freeze, causing inaction.


freeze, causing inaction.

A genuinely overwhelming and paralysing freeze response is thought to occur when neither fight or flight is available to you. That is, you have been so overpowered, overwhelmed or trapped, there is no option to either flee or fight.

Given our evolutionary history this probably occurred most often during hunting (the sabre-tooth tiger has the better of you and there’s just no way out). So we do what a number of animals will, we “play dead”.

In the case of a genuine freeze response, this is not a conscious decision; our primitive brain takes over and immobilises us. In doing so, it’s hoped our predator will lose interest and wander off.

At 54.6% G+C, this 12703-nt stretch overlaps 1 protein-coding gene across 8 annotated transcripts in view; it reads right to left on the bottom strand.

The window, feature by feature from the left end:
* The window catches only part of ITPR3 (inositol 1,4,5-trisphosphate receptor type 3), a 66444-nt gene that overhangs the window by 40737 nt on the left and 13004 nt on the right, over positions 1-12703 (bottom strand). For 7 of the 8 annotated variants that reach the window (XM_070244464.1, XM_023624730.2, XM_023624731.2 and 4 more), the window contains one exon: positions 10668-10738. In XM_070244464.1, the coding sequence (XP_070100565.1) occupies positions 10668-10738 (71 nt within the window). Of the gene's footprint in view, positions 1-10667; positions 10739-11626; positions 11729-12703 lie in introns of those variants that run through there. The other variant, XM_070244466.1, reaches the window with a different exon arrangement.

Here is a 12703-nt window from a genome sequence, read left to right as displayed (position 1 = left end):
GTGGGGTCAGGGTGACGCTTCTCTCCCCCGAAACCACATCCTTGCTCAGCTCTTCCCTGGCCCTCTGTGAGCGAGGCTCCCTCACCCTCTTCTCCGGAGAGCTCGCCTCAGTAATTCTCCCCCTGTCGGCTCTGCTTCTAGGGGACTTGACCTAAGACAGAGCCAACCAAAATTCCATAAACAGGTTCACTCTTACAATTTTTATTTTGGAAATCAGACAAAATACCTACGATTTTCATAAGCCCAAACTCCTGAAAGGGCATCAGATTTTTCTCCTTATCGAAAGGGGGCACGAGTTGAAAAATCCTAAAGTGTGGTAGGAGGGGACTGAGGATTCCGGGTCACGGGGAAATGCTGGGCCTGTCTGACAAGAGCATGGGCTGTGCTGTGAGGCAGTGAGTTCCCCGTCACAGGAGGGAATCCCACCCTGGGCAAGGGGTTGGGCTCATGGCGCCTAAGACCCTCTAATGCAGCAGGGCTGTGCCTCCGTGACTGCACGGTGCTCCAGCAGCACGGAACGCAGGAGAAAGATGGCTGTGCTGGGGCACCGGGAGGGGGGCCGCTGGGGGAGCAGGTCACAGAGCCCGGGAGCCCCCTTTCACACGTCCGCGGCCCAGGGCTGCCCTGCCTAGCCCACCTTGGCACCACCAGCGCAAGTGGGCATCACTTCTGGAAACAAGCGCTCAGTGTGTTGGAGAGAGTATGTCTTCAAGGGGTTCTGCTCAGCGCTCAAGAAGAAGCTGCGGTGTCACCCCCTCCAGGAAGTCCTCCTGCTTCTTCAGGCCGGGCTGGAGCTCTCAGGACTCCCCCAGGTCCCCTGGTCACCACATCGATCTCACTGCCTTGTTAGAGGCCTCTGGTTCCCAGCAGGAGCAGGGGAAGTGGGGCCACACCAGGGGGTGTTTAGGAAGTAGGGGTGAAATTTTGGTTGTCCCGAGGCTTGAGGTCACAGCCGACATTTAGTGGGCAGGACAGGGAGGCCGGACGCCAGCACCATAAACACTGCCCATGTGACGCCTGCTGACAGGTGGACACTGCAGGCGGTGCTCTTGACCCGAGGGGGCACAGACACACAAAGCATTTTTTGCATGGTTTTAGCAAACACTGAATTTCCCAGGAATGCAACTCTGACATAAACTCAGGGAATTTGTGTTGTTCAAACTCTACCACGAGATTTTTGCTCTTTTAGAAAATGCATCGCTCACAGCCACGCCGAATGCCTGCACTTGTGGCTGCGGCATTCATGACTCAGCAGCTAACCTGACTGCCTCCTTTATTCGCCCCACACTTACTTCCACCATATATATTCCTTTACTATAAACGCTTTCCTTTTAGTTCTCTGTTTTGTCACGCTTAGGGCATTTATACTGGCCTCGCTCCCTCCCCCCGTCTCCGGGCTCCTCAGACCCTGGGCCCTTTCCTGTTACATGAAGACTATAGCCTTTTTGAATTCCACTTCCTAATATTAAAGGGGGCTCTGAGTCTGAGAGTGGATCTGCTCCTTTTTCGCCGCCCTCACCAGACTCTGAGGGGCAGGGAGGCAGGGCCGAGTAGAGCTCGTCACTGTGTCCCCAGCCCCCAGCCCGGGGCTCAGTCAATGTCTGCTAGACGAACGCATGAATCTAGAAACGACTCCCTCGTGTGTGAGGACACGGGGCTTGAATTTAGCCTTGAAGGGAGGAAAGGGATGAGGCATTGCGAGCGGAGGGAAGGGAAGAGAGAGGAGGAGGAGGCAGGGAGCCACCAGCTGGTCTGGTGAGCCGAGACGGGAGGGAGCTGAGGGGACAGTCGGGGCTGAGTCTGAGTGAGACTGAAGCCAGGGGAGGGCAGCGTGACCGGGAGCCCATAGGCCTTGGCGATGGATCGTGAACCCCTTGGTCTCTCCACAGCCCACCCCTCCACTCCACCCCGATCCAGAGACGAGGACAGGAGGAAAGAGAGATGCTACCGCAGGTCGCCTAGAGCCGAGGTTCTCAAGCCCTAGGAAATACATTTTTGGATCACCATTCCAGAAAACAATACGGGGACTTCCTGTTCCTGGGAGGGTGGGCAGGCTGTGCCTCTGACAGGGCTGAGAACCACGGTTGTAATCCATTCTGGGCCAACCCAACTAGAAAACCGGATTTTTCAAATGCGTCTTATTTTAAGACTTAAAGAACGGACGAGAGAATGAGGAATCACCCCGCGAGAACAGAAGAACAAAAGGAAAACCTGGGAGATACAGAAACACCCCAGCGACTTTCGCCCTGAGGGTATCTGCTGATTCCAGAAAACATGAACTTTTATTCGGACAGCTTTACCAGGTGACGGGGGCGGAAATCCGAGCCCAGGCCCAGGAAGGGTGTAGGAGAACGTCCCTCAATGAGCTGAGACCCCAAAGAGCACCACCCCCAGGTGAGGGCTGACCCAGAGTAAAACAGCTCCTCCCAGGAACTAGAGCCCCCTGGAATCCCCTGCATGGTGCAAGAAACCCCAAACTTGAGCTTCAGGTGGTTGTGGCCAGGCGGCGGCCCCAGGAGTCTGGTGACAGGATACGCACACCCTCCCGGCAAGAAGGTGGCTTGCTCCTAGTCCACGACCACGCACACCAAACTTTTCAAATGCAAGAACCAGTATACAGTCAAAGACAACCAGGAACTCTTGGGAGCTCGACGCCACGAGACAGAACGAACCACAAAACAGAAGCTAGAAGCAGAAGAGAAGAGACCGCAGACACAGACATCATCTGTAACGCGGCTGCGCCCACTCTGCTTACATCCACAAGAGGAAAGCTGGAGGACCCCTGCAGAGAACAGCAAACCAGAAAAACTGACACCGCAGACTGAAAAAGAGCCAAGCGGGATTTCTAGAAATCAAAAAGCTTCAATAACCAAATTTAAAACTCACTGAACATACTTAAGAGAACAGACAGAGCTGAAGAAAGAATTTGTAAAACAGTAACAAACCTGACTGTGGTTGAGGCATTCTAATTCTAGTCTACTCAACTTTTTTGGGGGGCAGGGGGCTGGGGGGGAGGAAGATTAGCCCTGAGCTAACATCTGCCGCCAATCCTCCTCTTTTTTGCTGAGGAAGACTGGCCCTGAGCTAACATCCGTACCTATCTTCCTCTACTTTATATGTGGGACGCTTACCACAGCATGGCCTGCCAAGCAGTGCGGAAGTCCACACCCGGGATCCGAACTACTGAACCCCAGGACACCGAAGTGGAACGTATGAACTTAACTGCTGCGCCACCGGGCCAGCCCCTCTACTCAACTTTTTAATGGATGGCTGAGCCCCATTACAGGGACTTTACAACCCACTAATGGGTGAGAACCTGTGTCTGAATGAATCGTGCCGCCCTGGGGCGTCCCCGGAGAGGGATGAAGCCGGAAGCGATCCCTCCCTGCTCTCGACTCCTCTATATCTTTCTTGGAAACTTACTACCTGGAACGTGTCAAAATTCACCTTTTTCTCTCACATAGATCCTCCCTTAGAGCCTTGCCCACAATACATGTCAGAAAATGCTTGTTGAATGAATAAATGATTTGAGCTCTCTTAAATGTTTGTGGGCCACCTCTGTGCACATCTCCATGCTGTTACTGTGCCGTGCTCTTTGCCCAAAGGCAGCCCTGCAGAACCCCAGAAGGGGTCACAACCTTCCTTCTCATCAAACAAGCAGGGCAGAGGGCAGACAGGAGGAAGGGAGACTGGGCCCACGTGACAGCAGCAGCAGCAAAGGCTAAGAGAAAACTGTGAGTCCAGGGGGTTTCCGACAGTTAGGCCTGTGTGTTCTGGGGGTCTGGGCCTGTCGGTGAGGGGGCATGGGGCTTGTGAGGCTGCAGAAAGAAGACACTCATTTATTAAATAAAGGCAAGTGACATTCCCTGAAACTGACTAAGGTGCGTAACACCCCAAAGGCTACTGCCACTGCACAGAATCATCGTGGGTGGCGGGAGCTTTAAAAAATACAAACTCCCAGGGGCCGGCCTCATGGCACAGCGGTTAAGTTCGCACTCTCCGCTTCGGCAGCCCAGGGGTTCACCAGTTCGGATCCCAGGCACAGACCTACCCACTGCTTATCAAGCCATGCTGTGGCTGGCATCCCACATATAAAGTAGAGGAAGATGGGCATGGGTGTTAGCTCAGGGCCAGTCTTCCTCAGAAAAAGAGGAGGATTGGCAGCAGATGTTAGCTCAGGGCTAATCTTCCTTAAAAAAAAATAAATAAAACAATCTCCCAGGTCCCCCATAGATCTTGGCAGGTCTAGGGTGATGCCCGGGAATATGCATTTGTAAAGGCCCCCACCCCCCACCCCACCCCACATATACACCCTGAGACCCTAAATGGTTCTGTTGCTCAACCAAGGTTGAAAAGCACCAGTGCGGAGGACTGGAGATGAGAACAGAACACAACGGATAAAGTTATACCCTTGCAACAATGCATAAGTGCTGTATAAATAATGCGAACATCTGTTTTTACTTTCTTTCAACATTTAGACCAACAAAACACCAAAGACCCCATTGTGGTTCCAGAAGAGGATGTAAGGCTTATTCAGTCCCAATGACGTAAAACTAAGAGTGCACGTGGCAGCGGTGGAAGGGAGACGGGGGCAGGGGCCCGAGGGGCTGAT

The biology of fear- and anxiety-related behaviors – Thierry Steimer, PhD*

According to Panksepp, flight and other active coping behaviors are unconditional responses to proximate threat, whereas passive coping strategies, such as freezing, are conditioned responses to [external] stimuli predictive of danger. These two strategies have distinct and successive roles, and are modulated by the (cognitive) apprehension of the environment and probability of success, eg, whether or not there is a route of escape. Thus, when an animal faces a predator, freezing is preferentially activated when the source of known danger is still far away. When danger gets closer, and the stimulus passes through some critical “psychometric” distance, it becomes a true unconditional stimulus and a flight pattern is activated.